Le Marché fermier au Mas Rolland

This is one of our favourite events of the early summer.  The tiny hamlet of Mas Rolland, where we go to buy goats’ cheese, fills its narrow streets with producers’ stalls selling chicken and pork, cooked and ready to eat for lunch straight away at the tables provided, or packed to take home and cook there, shell fish, bread, charcuterie, olive oils and tapenade, cakes, cherries, jams, honey, and of course goats cheese.

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Long tables are laid out for hundreds of people to eat lunch in the sun or shade.  We’d ordered the paella made by the people at Neffiès who grow saffron and spent several hours with four friends and several bottles of very good local wine enjoying our lunch,  starting with a plate of charcuterie.

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We were entertained by music from the jazz band Mosaïque

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and after lunch an explanation of how the goats’ cheeses are made:

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It was a very enjoyable way to spend Sunday!

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11 thoughts on “Le Marché fermier au Mas Rolland

  1. That’s a great market. I’ve been to my farmers’ market this morning and the vegetables are fantastic, but you don’t get the European charcuterie. I have noticed an English cured ham and meat stall occasionally, but the samples I’ve tasted were disappointing. There is a pub near me though, (the Bull and Last) which does outstanding, made in house, charcuterie, so it is possible – I live in hope 🙂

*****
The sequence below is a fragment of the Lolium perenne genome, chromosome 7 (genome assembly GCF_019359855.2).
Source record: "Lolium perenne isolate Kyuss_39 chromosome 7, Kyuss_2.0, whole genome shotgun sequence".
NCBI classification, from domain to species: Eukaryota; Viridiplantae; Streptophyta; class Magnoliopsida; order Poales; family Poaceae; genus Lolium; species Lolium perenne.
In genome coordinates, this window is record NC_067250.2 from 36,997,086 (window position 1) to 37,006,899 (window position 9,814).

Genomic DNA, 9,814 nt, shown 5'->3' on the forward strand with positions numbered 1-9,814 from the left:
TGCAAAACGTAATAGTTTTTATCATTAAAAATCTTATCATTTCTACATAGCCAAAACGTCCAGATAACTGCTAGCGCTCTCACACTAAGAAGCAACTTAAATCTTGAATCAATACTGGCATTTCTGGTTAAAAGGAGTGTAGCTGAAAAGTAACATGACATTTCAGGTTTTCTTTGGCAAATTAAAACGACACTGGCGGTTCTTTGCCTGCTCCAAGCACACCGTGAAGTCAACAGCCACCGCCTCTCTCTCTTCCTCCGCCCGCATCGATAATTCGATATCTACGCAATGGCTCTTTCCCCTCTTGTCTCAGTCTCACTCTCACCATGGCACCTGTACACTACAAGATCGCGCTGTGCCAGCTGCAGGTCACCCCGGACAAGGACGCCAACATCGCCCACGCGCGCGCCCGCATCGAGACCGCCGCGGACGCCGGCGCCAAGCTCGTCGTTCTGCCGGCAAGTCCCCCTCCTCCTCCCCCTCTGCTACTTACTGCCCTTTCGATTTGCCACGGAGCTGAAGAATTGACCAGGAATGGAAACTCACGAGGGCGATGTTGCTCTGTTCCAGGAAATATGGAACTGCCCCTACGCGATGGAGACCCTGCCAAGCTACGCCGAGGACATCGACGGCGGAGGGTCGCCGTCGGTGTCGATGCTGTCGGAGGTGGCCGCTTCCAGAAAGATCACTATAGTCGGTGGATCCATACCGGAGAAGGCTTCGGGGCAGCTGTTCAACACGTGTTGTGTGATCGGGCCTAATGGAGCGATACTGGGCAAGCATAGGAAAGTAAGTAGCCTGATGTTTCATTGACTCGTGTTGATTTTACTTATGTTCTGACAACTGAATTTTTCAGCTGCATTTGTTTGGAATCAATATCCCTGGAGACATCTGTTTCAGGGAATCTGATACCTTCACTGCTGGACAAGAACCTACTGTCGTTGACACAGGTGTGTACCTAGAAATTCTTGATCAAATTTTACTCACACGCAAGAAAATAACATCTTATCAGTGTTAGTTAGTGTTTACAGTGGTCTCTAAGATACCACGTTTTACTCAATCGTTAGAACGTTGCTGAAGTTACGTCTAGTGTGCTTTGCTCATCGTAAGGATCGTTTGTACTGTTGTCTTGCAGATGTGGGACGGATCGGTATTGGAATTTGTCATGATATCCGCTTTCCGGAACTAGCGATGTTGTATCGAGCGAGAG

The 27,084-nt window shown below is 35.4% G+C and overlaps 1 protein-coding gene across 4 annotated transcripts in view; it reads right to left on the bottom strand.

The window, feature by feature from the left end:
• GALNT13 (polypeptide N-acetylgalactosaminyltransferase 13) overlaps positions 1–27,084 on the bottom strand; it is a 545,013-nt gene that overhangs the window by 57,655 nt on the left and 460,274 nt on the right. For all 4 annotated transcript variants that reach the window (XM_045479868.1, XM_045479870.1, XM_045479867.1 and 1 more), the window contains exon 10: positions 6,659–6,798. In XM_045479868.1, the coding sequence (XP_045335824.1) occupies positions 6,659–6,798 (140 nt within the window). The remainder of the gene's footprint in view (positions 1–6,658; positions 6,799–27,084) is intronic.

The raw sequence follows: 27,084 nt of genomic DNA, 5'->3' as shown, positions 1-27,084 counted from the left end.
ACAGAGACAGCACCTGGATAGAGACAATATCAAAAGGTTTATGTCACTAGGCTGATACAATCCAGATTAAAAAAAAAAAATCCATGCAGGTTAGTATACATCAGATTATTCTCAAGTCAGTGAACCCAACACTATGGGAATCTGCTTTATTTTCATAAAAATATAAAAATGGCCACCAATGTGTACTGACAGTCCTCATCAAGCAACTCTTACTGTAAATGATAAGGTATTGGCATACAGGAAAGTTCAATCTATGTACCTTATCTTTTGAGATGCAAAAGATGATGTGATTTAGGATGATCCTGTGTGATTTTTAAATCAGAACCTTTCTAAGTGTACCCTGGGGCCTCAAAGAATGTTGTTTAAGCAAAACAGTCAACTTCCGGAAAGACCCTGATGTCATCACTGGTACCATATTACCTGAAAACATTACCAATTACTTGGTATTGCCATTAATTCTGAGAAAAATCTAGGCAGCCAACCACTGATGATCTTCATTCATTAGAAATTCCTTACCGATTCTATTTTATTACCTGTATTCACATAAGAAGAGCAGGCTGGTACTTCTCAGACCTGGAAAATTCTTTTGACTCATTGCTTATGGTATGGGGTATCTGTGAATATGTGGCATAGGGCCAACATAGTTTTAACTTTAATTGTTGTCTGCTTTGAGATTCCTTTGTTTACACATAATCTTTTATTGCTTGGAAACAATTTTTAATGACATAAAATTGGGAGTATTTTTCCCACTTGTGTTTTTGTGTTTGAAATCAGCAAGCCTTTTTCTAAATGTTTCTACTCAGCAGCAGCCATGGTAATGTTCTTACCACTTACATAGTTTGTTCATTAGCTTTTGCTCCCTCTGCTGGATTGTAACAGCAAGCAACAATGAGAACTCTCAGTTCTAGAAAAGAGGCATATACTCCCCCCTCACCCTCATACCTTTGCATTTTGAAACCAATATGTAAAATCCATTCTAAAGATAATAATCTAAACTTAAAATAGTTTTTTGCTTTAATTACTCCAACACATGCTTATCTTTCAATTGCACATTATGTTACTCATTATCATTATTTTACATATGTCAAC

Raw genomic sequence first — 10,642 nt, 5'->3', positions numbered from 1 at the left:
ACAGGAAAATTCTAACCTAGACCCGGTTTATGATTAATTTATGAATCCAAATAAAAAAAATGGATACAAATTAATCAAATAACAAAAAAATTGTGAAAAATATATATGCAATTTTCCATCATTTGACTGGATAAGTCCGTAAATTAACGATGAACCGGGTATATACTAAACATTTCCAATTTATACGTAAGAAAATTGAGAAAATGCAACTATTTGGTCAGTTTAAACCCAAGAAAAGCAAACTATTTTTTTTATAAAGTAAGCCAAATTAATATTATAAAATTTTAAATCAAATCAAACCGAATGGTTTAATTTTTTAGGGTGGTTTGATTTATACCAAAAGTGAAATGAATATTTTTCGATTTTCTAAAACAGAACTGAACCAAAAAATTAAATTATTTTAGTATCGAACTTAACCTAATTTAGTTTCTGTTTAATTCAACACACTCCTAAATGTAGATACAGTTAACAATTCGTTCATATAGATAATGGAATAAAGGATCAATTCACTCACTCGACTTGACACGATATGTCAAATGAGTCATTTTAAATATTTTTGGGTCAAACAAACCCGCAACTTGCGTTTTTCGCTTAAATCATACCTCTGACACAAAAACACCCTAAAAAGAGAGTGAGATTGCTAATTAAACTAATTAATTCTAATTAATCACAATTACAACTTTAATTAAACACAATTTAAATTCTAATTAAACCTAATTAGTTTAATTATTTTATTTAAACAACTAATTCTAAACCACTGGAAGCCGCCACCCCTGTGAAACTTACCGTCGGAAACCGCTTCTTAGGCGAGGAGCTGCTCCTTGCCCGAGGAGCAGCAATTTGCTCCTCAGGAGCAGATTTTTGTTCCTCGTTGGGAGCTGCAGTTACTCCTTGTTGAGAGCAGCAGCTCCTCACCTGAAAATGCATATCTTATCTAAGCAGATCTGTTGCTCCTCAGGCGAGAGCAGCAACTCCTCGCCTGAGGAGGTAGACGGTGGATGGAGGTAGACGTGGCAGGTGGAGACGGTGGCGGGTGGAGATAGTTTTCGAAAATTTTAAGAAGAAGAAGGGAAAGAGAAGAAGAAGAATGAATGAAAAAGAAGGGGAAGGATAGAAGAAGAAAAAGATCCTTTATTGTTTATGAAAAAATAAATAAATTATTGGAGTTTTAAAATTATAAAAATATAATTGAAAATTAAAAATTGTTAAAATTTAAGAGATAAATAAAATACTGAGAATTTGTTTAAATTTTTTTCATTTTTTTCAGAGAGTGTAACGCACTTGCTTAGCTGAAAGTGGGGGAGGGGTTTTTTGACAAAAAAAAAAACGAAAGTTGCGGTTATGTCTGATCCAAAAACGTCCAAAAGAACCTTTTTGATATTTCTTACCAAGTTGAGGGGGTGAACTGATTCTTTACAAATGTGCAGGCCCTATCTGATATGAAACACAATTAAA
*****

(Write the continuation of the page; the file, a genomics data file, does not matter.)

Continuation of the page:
• Good charcuterie is possible in Britain – occasionally I used to buy very good local cured ham in west Wales – but unfortunately it’s not common….yet. The Bull and Last sounds like a good place to eat!

  2. I’m a total voyuer when it comes to your blog especially the food posts, so
    as I will be in the Herault part of the Languedoc in September I tried looking up Mas Rolland on my very detailed Atlas Routier in the hope of visiting then,but to no avail, so can you possibly give the name of the nearest town which I can then use as a guide to my further exploration of the Languedoc.
    I try to make a list of new places to visit every year and so far have not once been dissapointed, even when the weather has been horrid, to me it’s still one of the most beautiful unspoilt parts of France.

  3. I’m so happy to have the blog, with more pictures, to supplement the Blip! The picture of the band answers the question I had–whether the fellow was playing his instrument with one hand and holding the music with the other: and the answer is YES. I also love the hand holding the little round of goat cheese. You do eat well there!

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